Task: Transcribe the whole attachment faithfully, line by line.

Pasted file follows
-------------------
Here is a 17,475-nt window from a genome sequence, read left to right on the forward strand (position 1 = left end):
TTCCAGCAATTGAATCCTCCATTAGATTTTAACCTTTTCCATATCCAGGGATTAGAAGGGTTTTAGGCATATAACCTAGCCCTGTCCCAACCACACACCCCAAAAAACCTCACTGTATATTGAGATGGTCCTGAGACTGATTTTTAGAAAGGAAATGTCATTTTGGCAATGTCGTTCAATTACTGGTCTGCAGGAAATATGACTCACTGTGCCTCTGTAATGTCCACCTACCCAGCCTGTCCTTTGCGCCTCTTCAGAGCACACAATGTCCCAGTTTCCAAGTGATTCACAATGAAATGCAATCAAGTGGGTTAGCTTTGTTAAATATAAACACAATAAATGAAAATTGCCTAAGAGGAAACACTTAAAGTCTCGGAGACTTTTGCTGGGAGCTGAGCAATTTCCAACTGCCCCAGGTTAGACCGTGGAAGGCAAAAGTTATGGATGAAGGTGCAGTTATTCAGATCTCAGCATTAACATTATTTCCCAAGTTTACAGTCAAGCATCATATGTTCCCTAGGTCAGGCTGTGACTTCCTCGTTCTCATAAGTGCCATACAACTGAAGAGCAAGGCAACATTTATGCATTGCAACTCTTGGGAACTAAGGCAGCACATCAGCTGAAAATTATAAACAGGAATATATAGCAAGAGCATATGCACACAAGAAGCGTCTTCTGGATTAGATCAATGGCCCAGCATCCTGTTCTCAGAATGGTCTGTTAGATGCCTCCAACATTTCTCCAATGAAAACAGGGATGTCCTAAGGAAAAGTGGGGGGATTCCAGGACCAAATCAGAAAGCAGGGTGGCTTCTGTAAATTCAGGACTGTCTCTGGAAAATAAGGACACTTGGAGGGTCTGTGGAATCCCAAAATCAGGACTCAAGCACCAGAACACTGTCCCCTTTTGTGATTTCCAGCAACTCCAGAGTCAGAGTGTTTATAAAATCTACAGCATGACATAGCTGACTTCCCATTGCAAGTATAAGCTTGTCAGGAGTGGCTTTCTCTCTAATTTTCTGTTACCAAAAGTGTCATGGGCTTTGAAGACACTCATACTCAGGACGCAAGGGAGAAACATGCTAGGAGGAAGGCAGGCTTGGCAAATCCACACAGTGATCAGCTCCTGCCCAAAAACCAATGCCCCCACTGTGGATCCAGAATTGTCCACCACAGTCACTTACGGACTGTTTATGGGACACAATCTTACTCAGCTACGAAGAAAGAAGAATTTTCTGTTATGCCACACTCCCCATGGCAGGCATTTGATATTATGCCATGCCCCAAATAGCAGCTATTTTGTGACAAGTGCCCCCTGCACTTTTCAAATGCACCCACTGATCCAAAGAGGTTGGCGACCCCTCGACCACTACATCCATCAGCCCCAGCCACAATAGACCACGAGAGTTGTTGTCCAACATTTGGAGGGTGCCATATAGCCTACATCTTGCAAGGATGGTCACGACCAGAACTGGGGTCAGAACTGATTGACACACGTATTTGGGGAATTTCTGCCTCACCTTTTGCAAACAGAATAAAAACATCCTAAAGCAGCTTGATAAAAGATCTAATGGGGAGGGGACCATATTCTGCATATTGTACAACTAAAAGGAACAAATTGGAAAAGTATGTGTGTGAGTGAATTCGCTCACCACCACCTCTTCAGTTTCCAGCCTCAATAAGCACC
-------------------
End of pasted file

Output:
Here is a 17,475-nt window from a genome sequence, read left to right on the forward strand (position 1 = left end):
TTCCAGCAATTGAATCCTCCATTAGATTTTAACCTTTTCCATATCCAGGGATTAGAAGGGTTTTAGGCATATAACCTAGCCCTGTCCCAACCACACACCCCAAAAAACCTCACTGTATATTGAGATGGTCCTGAGACTGATTTTTAGAAAGGAAATGTCATTTTGGCAATGTCGTTCAATTACTGGTCTGCAGGAAATATGACTCACTGTGCCTCTGTAATGTCCACCTACCCAGCCTGTCCTTTGCGCCTCTTCAGAGCACACAATGTCCCAGTTTCCAAGTGATTCACAATGAAATGCAATCAAGTGGGTTAGCTTTGTTAAATATAAACACAATAAATGAAAATTGCCTAAGAGGAAACACTTAAAGTCTCGGAGACTTTTGCTGGGAGCTGAGCAATTTCCAACTGCCCCAGGTTAGACCGTGGAAGGCAAAAGTTATGGATGAAGGTGCAGTTATTCAGATCTCAGCATTAACATTATTTCCCAAGTTTACAGTCAAGCATCATATGTTCCCTAGGTCAGGCTGTGACTTCCTCGTTCTCATAAGTGCCATACAACTGAAGAGCAAGGCAACATTTATGCATTGCAACTCTTGGGAACTAAGGCAGCACATCAGCTGAAAATTATAAACAGGAATATATAGCAAGAGCATATGCACACAAGAAGCGTCTTCTGGATTAGATCAATGGCCCAGCATCCTGTTCTCAGAATGGTCTGTTAGATGCCTCCAACATTTCTCCAATGAAAACAGGGATGTCCTAAGGAAAAGTGGGGGGATTCCAGGACCAAATCAGAAAGCAGGGTGGCTTCTGTAAATTCAGGACTGTCTCTGGAAAATAAGGACACTTGGAGGGTCTGTGGAATCCCAAAATCAGGACTCAAGCACCAGAACACTGTCCCCTTTTGTGATTTCCAGCAACTCCAGAGTCAGAGTGTTTATAAAATCTACAGCATGACATAGCTGACTTCCCATTGCAAGTATAAGCTTGTCAGGAGTGGCTTTCTCTCTAATTTTCTGTTACCAAAAGTGTCATGGGCTTTGAAGACACTCATACTCAGGACGCAAGGGAGAAACATGCTAGGAGGAAGGCAGGCTTGGCAAATCCACACAGTGATCAGCTCCTGCCCAAAAACCAATGCCCCCACTGTGGATCCAGAATTGTCCACCACAGTCACTTACGGACTGTTTATGGGACACAATCTTACTCAGCTACGAAGAAAGAAGAATTTTCTGTTATGCCACACTCCCCATGGCAGGCATTTGATATTATGCCATGCCCCAAATAGCAGCTATTTTGTGACAAGTGCCCCCTGCACTTTTCAAATGCACCCACTGATCCAAAGAGGTTGGCGACCCCTCGACCACTACATCCATCAGCCCCAGCCACAATAGACCACGAGAGTTGTTGTCCAACATTTGGAGGGTGCCATATAGCCTACATCTTGCAAGGATGGTCACGACCAGAACTGGGGTCAGAACTGATTGACACACGTATTTGGGGAATTTCTGCCTCACCTTTTGCAAACAGAATAAAAACATCCTAAAGCAGCTTGATAAAAGATCTAATGGGGAGGGGACCATATTCTGCATATTGTACAACTAAAAGGAACAAATTGGAAAAGTATGTGTGTGAGTGAATTCGCTCACCACCACCTCTTCAGTTTCCAGCCTCAATAAGCACC